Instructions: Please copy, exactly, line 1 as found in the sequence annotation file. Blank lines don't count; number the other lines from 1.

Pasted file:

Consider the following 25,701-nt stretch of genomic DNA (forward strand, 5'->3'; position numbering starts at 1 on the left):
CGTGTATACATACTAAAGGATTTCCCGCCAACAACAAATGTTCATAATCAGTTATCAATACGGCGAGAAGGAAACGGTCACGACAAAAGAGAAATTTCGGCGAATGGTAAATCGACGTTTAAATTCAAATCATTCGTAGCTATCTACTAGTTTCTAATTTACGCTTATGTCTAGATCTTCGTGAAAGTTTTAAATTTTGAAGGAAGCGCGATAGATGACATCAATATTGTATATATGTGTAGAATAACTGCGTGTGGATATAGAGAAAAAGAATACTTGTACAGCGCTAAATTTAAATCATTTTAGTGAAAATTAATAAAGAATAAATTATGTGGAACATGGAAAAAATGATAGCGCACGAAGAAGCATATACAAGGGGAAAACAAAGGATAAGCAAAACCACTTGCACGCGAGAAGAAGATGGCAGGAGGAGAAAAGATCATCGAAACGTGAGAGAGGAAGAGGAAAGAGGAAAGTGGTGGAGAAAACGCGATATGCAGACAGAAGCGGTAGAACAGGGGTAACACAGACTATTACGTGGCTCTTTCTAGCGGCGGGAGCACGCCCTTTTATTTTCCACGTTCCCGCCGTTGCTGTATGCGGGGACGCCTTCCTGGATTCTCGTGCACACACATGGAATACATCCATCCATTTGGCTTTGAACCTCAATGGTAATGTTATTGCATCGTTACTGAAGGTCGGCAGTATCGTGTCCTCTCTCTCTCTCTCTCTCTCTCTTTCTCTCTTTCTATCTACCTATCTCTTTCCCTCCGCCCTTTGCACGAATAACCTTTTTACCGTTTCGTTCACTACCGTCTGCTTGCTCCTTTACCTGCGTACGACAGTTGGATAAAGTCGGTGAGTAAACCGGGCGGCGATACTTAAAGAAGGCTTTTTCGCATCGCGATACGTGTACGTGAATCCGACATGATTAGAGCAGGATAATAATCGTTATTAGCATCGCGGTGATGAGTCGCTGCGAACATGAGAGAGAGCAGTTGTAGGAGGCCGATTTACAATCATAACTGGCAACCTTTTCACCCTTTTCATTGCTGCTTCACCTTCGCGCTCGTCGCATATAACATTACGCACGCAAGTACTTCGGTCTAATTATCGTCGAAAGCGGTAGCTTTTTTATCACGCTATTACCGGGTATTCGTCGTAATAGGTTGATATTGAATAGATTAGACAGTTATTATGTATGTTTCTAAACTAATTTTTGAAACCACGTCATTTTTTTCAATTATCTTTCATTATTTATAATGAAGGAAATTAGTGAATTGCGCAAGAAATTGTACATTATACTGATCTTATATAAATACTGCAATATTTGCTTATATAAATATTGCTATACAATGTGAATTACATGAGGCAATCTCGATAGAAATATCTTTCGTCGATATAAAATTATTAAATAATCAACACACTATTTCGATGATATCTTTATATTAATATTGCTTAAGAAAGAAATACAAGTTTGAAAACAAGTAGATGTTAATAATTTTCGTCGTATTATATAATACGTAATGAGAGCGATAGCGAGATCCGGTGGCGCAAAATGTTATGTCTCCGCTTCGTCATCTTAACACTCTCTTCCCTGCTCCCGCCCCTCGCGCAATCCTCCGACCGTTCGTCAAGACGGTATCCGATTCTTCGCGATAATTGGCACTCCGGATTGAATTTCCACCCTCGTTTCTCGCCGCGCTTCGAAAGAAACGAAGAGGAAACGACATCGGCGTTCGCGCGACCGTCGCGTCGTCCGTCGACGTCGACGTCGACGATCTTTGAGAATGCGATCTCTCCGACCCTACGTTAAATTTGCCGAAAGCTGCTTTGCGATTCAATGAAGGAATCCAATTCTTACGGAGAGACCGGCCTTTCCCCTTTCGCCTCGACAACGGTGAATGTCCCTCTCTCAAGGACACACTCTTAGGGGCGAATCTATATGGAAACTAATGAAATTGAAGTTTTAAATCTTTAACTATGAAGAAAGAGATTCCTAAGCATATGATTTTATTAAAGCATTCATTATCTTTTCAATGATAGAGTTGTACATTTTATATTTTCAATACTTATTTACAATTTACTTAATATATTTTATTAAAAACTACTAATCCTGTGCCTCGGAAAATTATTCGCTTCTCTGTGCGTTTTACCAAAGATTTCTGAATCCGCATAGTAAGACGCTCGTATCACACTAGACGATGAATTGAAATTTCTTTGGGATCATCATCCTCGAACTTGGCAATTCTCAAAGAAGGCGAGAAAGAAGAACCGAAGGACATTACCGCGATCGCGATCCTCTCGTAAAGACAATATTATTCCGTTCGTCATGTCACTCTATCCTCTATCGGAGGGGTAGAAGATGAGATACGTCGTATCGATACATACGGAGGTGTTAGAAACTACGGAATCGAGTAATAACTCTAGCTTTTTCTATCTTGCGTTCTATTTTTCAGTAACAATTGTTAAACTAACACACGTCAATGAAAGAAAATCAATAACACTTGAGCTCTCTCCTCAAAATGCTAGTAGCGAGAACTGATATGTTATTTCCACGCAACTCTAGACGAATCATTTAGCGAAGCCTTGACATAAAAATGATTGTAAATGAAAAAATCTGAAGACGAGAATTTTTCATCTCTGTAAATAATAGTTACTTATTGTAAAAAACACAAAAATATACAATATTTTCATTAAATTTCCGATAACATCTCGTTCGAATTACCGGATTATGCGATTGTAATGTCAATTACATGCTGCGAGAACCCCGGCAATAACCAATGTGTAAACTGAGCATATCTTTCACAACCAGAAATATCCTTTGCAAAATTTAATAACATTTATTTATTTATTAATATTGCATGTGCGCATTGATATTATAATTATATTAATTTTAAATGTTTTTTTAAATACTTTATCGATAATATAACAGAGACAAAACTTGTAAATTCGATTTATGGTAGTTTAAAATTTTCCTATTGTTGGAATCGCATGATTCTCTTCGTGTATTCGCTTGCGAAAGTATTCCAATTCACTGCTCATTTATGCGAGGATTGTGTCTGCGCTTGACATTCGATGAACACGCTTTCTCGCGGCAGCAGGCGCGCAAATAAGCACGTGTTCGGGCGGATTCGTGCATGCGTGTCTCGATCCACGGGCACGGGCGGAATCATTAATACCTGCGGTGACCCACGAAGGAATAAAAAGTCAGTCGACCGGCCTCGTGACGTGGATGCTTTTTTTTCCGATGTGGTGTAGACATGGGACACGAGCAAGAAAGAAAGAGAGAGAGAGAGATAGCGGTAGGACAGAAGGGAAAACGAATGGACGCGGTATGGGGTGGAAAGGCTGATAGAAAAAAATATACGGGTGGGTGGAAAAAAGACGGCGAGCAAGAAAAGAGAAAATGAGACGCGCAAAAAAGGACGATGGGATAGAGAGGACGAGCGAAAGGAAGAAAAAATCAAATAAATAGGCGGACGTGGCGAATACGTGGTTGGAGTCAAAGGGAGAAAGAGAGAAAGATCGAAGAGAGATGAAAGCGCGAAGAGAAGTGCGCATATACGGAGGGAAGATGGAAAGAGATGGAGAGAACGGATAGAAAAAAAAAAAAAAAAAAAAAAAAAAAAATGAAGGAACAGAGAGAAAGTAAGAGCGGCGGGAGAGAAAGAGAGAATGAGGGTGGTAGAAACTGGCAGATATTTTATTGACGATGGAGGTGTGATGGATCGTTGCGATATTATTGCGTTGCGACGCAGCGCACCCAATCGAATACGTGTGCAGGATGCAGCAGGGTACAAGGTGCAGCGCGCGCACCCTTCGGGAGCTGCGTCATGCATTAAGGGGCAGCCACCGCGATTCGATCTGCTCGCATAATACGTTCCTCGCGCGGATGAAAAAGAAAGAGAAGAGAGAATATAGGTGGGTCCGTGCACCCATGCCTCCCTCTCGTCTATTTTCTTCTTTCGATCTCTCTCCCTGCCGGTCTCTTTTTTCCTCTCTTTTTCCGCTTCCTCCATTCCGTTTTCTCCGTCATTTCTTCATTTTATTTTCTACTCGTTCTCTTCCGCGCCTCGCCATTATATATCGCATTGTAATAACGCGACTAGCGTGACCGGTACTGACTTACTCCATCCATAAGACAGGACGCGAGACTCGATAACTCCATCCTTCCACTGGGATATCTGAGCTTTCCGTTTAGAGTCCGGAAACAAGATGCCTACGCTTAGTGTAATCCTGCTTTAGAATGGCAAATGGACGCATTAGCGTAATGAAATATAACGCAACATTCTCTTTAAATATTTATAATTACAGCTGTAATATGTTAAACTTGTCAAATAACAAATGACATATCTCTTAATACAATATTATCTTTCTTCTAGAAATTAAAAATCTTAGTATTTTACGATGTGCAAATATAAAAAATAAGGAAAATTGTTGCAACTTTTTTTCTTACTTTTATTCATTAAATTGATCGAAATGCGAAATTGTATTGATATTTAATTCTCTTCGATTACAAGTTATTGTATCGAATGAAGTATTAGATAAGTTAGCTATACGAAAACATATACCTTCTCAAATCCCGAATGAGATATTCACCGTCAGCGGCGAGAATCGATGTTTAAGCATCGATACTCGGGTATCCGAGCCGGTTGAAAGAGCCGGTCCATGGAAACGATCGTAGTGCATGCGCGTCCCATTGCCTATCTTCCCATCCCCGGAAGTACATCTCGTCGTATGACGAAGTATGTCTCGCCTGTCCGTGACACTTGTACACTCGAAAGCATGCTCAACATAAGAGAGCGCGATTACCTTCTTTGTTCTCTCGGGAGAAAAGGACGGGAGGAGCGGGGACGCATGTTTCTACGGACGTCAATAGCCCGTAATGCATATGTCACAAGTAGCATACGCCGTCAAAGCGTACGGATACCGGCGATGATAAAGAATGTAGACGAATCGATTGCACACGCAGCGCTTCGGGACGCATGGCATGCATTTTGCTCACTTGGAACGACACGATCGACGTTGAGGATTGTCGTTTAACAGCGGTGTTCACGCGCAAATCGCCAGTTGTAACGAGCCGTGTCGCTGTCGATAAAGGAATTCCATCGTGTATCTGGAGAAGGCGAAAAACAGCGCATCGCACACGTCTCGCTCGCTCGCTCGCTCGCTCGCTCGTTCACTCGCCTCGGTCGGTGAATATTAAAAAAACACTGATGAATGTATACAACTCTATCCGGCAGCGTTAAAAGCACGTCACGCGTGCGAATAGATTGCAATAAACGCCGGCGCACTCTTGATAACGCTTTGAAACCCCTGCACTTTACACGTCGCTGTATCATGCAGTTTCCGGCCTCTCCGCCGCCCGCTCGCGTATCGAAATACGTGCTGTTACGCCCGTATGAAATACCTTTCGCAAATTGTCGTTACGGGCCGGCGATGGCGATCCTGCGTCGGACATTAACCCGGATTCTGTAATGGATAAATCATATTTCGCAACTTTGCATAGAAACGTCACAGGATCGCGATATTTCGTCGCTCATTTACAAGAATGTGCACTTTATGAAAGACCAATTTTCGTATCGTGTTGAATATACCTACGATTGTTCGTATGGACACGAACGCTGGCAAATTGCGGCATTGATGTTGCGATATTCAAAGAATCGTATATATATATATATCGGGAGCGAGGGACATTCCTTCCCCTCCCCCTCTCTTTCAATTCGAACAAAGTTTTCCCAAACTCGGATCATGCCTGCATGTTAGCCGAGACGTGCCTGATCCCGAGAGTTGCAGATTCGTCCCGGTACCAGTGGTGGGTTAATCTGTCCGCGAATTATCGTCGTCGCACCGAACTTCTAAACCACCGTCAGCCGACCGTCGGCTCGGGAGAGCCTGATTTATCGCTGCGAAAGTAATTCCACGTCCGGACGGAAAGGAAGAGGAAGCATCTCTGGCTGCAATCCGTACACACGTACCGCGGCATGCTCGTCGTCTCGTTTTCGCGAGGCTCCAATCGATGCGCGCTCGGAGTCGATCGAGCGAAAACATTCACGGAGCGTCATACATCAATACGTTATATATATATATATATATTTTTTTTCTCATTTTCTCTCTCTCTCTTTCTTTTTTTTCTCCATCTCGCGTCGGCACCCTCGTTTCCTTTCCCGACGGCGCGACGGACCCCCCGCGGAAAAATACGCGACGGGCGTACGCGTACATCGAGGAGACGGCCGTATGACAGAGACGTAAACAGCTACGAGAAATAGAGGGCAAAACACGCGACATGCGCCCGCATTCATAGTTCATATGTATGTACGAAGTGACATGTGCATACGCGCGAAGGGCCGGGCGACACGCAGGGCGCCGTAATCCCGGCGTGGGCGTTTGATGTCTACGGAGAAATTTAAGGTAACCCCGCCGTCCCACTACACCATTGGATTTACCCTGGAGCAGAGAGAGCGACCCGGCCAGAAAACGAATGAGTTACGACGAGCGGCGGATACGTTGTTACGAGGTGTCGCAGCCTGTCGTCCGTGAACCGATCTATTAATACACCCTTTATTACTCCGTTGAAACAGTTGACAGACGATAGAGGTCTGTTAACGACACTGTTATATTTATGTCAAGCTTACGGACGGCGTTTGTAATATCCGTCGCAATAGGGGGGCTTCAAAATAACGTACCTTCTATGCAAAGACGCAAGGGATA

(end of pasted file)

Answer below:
Consider the following 25,701-nt stretch of genomic DNA (forward strand, 5'->3'; position numbering starts at 1 on the left):